Thursday, August 8, 2013

Hulo Hula

The Mormons on our tiny island have spent the last few months preparing for a big conference. One of the things we love most about our island is that because it is so small, if any church has something going on, everyone helps and participates in the event. That being said, although we are not Mormon, we have spent the last few months attending choir practice multiple times a week, helping the church prepare, and all in all, anticipating whatever the heck a Mormon conference is.

As apart of the events of the weekend, we were invited to a district wide hulo hula (hulo hula- to dance in European style. Dance, ball) on Vava'u lahi (the main island). We had been to a hulo hula before, and although it did not meet my expectations (thanks to you Joey and Chiara!), I had high hopes as this was a district-wide dance.....

As we waited at the wharf for our ride (I could live a whole other life out of the wasted years worth of time I have spent at this particular wharf. I'm not exaggerating, not even a little) , we got a text from a fellow PCV asking if our dance was themed. As we sensed he was mocking us and the way in which we were choosing to spend our Friday night, we assured him it was not a themed dance.

When our ride (finally) arrived at 8:00 pm (my bed time here in Tonga), we discovered that it was, in fact, a themed dance. A pioneer themed dance.

We headed to the dance, which took place in a tennis court behind a Mormon church. I'm not sure the following picture accurately displays the dance floor, but it was enclosed in a square of folding chairs. Both Tongan music and the latest rap/hip hop music were played.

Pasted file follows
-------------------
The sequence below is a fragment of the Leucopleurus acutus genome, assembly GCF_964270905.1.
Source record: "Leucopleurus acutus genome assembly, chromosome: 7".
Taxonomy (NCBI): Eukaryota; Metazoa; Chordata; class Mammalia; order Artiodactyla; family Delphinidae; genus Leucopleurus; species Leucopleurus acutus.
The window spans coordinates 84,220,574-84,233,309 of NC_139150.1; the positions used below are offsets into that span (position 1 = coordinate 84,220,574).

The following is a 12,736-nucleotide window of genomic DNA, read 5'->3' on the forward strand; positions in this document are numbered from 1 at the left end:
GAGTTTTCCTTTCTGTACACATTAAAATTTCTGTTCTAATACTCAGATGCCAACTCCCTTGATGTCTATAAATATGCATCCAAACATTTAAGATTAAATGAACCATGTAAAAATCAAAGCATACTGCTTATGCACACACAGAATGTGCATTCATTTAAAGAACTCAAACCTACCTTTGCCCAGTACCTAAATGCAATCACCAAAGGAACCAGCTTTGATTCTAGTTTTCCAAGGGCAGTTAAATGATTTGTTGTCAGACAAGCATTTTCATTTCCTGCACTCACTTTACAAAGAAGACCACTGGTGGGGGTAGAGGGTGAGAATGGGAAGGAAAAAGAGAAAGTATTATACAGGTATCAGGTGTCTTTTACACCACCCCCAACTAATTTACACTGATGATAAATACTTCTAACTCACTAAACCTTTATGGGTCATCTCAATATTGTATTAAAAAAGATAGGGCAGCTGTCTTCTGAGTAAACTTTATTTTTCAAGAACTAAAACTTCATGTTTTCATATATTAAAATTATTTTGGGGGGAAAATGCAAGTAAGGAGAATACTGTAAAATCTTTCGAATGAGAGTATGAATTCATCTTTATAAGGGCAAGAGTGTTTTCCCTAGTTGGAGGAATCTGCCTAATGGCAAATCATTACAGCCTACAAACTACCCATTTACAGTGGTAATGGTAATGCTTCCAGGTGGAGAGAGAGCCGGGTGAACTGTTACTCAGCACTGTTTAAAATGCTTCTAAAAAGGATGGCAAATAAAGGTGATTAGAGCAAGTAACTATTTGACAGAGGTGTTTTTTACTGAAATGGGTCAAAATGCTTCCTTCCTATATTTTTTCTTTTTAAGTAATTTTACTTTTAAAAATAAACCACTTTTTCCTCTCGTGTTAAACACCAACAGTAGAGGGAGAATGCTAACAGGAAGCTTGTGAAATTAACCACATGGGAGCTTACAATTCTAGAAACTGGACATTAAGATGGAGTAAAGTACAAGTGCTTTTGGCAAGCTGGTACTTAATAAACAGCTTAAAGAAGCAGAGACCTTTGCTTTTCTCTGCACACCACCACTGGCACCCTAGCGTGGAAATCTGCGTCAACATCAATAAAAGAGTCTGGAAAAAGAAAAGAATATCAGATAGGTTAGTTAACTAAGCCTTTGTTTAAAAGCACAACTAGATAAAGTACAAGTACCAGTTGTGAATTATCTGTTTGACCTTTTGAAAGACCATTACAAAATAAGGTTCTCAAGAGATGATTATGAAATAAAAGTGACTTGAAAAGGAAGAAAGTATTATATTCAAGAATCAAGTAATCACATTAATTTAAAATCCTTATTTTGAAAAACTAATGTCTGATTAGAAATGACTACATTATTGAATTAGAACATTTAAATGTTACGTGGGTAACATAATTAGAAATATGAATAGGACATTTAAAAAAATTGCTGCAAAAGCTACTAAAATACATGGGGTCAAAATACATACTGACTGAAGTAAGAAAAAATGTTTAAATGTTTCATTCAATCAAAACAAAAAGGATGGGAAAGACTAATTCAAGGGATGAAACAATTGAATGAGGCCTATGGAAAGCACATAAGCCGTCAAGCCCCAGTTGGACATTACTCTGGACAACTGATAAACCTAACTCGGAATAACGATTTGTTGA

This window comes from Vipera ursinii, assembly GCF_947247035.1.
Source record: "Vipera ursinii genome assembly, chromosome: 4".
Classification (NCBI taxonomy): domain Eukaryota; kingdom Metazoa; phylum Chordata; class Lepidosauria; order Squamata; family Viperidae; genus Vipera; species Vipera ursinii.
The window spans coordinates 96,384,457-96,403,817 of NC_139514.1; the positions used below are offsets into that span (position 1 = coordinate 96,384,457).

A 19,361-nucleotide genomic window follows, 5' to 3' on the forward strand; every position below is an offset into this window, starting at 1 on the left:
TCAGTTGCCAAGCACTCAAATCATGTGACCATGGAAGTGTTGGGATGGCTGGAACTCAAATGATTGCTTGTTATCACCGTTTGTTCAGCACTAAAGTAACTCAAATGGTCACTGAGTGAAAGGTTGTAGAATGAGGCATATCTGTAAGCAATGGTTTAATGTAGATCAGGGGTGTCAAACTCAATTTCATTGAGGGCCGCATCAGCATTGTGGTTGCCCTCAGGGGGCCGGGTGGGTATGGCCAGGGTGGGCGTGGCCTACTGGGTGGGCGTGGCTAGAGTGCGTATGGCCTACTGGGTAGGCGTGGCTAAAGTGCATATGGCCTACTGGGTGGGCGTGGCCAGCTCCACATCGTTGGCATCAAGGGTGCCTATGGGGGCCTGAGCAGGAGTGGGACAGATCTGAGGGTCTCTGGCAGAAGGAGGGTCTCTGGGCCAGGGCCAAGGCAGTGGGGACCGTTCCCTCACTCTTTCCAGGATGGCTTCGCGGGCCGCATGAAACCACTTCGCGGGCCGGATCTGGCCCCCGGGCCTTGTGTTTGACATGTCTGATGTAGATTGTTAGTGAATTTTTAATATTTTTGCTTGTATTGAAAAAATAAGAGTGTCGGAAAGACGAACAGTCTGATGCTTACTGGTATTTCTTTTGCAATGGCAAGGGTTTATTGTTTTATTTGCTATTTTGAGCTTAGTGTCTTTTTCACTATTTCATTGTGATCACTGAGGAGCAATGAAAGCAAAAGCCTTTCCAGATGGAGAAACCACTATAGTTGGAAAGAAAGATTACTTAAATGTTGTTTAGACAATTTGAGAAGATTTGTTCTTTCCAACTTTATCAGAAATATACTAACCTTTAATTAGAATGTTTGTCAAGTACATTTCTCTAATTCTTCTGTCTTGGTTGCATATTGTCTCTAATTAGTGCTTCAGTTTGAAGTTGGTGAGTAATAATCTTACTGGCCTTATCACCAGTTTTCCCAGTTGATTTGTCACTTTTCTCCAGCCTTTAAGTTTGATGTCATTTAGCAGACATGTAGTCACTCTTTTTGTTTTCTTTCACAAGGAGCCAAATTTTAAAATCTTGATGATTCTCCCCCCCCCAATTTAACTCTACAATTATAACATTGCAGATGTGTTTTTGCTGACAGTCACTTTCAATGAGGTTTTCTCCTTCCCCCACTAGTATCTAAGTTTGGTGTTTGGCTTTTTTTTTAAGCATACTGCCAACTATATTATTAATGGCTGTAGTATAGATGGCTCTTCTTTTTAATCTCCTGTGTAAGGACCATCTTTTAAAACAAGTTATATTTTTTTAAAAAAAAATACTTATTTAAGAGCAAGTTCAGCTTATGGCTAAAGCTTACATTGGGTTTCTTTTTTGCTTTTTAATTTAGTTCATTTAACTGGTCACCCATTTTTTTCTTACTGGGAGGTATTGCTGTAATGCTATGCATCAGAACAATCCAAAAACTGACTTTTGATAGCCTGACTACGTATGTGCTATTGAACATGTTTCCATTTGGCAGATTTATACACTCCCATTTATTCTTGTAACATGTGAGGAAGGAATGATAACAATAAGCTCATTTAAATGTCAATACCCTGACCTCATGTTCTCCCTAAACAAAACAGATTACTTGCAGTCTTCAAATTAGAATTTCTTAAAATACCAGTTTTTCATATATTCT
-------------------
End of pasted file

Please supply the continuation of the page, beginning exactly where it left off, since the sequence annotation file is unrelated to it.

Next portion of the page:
This was the emcee. He was an incredibly hilarious man, and we really wanted a picture of him in his overalls. It was clear that he had some experience with the idea of emceeing, in a western way, as he had a lot of American catch phrases that were almost, but not quite, correct. My favorite thing about the whole event was that after each song, the music was turned completely off, the dance floor was cleared, everyone sat down in the folding chairs surrounding the dance floor, and then the next song was turned on, and the people again invited to come to the dance floor. It made things so awkward.

The first dance was a slow dance, and Mark and I were urged by our Tongan friends to join them on the dance floor. Not wanting to disappoint our friends, and with every eye on us (yes...we were the only palangis. Where we're all those Mormon missionaries?!), we went out to the dance floor. Imagine my shock and horror when our friends quickly danced over to us and said, " this isn't a night club, you can not dance like that here!". As it turns out, while slow dancing the girl is to use the left hand to hold hands with her partner, and her right hand should be placed on her partner's forearm. Forearm. Not shoulder, and most definitely not neck, as we were dancing.

At that point in the night, the first song, mind you, I knew it would be a long night. I also no longer knew what was appropriate and inappropriate. Mostly I just clapped on the dance floor. It was awkward. It was a long night.